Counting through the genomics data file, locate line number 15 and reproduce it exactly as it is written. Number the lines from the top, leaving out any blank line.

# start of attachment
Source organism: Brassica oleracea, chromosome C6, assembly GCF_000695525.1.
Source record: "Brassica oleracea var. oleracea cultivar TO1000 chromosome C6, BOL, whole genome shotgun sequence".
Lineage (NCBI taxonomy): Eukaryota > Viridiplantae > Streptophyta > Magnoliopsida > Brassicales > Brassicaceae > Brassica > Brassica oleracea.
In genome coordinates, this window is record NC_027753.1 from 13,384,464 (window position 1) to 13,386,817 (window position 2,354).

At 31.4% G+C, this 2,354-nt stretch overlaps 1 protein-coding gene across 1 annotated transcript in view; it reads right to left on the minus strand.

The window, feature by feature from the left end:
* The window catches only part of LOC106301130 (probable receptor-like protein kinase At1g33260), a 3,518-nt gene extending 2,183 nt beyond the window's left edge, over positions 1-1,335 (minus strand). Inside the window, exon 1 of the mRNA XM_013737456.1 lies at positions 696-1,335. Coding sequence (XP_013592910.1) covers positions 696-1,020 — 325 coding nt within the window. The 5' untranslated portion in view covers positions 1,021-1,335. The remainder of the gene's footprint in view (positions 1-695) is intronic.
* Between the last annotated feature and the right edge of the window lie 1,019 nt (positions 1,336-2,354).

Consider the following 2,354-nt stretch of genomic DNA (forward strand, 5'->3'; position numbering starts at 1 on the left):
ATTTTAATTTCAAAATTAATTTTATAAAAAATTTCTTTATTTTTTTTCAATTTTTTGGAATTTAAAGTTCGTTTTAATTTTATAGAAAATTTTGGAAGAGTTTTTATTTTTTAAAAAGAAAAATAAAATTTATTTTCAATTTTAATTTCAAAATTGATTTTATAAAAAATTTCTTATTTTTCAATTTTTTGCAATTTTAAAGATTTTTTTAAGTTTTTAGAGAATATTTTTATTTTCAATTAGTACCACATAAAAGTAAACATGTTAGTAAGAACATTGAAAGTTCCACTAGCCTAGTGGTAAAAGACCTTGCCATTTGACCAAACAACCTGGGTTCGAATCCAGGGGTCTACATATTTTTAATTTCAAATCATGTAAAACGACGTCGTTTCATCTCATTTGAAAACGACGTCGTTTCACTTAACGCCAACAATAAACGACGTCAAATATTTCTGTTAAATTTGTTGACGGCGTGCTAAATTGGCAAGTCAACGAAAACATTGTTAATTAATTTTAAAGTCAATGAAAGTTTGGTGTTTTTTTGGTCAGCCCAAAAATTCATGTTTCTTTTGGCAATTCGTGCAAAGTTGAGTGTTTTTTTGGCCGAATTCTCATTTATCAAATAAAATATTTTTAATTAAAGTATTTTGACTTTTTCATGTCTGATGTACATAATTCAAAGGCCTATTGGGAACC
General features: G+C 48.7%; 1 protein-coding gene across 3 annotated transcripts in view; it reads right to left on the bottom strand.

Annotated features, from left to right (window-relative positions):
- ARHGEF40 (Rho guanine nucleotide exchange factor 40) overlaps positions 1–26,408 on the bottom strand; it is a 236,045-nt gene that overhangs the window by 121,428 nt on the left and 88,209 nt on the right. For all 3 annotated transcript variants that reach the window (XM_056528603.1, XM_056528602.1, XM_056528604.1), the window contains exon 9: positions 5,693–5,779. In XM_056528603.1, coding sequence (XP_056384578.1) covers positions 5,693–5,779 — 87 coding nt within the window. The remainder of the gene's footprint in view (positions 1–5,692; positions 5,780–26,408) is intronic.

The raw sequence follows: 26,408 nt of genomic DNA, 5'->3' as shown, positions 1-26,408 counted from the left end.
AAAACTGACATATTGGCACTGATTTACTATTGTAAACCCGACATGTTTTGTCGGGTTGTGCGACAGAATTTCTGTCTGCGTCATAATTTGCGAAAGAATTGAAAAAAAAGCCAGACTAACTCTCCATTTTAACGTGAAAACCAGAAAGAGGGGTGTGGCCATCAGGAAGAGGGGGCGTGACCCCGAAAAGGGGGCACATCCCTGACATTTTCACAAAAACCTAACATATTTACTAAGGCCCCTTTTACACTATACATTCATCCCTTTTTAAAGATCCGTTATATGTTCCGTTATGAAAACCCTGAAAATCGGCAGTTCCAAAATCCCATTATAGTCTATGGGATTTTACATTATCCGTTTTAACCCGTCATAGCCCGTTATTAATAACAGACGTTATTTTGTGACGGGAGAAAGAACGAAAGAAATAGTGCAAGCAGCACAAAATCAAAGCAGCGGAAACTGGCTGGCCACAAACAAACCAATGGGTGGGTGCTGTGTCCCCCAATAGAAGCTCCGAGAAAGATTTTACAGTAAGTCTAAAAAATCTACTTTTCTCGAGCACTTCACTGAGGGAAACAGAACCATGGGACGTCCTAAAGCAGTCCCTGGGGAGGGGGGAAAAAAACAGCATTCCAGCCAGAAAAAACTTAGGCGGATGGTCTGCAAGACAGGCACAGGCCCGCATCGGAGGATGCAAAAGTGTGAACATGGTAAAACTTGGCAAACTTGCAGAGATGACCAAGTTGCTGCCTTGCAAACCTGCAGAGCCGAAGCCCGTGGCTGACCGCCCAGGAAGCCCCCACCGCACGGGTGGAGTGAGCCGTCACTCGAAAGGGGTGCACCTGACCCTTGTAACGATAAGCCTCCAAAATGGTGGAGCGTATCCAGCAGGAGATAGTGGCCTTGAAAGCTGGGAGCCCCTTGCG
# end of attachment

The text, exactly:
AAAACTGACATATTGGCACTGATTTACTATTGTAAACCCGACATGTTTTGTCGGGTTGTGCGACAGAATTTCTGTCTGCGTCATAATTTGCGAAAGAATTGAAAAAAAAGCCAGACTAACTCTCCATTTTAACGTGAAAACCAGAAAGAGGGGTGTGGCCATCAGGAAGAGGGGGCGTGACCCCGAAAAGGGGGCACATCCCTGACATTTTCACAAAAACCTAACATATTTACTAAGGCCCCTTTTACACTATACATTCATCCCTTTTTAAAGATCCGTTATATGTTCCGTTATGAAAACCCTGAAAATCGGCAGTTCCAAAATCCCATTATAGTCTATGGGATTTTACATTATCCGTTTTAACCCGTCATAGCCCGTTATTAATAACAGACGTTATTTTGTGACGGGAGAAAGAACGAAAGAAATAGTGCAAGCAGCACAAAATCAAAGCAGCGGAAACTGGCTGGCCACAAACAAACCAATGGGTGGGTGCTGTGTCCCCCAATAGAAGCTCCGAGAAAGATTTTACAGTAAGTCTAAAAAATCTACTTTTCTCGAGCACTTCACTGAGGGAAACAGAACCATGGGACGTCCTAAAGCAGTCCCTGGGGAGGGGGGAAAAAAACAGCATTCCAGCCAGAAAAAACTTAGGCGGATGGTCTGCAAGACAGGCACAGGCCCGCATCGGAGGATGCAAAAGTGTGAACATGGTAAAACTTGGCAAACTTGCAGAGATGACCAAGTTGCTGCCTTGCAAACCTGCAGAGCCGAAGCCCGTGGCTGACCGCCCAGGAAGCCCCCACCGCACGGGTGGAGTGAGCCGTCACTCGAAAGGGGTGCACCTGACCCTTGTAACGATAAGCCTCCAAAATGGTGGAGCGTATCCAGCAGGAGATAGTGGCCTTGAAAGCTGGGAGCCCCTTGCG